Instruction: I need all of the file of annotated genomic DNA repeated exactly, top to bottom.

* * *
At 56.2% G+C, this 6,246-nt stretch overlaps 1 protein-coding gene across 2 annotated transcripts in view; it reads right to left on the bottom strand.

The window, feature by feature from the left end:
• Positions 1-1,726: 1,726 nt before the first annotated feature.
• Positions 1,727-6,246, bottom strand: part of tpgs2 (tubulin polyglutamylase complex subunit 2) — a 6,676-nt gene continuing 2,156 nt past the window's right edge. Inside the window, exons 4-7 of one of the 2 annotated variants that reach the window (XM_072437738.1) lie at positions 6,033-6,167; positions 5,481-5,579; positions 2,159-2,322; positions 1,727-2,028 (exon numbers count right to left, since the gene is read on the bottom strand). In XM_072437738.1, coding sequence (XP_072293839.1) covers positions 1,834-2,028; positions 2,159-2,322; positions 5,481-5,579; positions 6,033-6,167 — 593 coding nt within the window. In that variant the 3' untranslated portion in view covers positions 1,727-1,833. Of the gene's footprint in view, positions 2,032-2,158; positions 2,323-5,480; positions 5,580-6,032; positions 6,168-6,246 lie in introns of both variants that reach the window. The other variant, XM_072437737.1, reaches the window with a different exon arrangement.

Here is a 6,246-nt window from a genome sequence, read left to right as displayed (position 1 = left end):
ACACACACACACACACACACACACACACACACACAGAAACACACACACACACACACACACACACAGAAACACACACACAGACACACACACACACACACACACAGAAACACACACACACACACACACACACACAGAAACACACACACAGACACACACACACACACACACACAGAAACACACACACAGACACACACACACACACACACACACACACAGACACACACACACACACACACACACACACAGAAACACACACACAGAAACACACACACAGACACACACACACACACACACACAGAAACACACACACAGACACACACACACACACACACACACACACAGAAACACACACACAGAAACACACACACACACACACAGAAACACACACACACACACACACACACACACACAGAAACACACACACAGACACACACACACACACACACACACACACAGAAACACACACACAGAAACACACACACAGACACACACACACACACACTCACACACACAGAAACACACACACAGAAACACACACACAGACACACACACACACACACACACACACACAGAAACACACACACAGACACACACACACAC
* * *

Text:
At 56.2% G+C, this 6,246-nt stretch overlaps 1 protein-coding gene across 2 annotated transcripts in view; it reads right to left on the bottom strand.

The window, feature by feature from the left end:
• Positions 1-1,726: 1,726 nt before the first annotated feature.
• Positions 1,727-6,246, bottom strand: part of tpgs2 (tubulin polyglutamylase complex subunit 2) — a 6,676-nt gene continuing 2,156 nt past the window's right edge. Inside the window, exons 4-7 of one of the 2 annotated variants that reach the window (XM_072437738.1) lie at positions 6,033-6,167; positions 5,481-5,579; positions 2,159-2,322; positions 1,727-2,028 (exon numbers count right to left, since the gene is read on the bottom strand). In XM_072437738.1, coding sequence (XP_072293839.1) covers positions 1,834-2,028; positions 2,159-2,322; positions 5,481-5,579; positions 6,033-6,167 — 593 coding nt within the window. In that variant the 3' untranslated portion in view covers positions 1,727-1,833. Of the gene's footprint in view, positions 2,032-2,158; positions 2,323-5,480; positions 5,580-6,032; positions 6,168-6,246 lie in introns of both variants that reach the window. The other variant, XM_072437737.1, reaches the window with a different exon arrangement.

Here is a 6,246-nt window from a genome sequence, read left to right as displayed (position 1 = left end):
ACACACACACACACACACACACACACACACACACAGAAACACACACACACACACACACACACACAGAAACACACACACAGACACACACACACACACACACACAGAAACACACACACACACACACACACACACAGAAACACACACACAGACACACACACACACACACACACAGAAACACACACACAGACACACACACACACACACACACACACACAGACACACACACACACACACACACACACACAGAAACACACACACAGAAACACACACACAGACACACACACACACACACACACAGAAACACACACACAGACACACACACACACACACACACACACACAGAAACACACACACAGAAACACACACACACACACACAGAAACACACACACACACACACACACACACACACAGAAACACACACACAGACACACACACACACACACACACACACACAGAAACACACACACAGAAACACACACACAGACACACACACACACACACTCACACACACAGAAACACACACACAGAAACACACACACAGACACACACACACACACACACACACACACAGAAACACACACACAGACACACACACACAC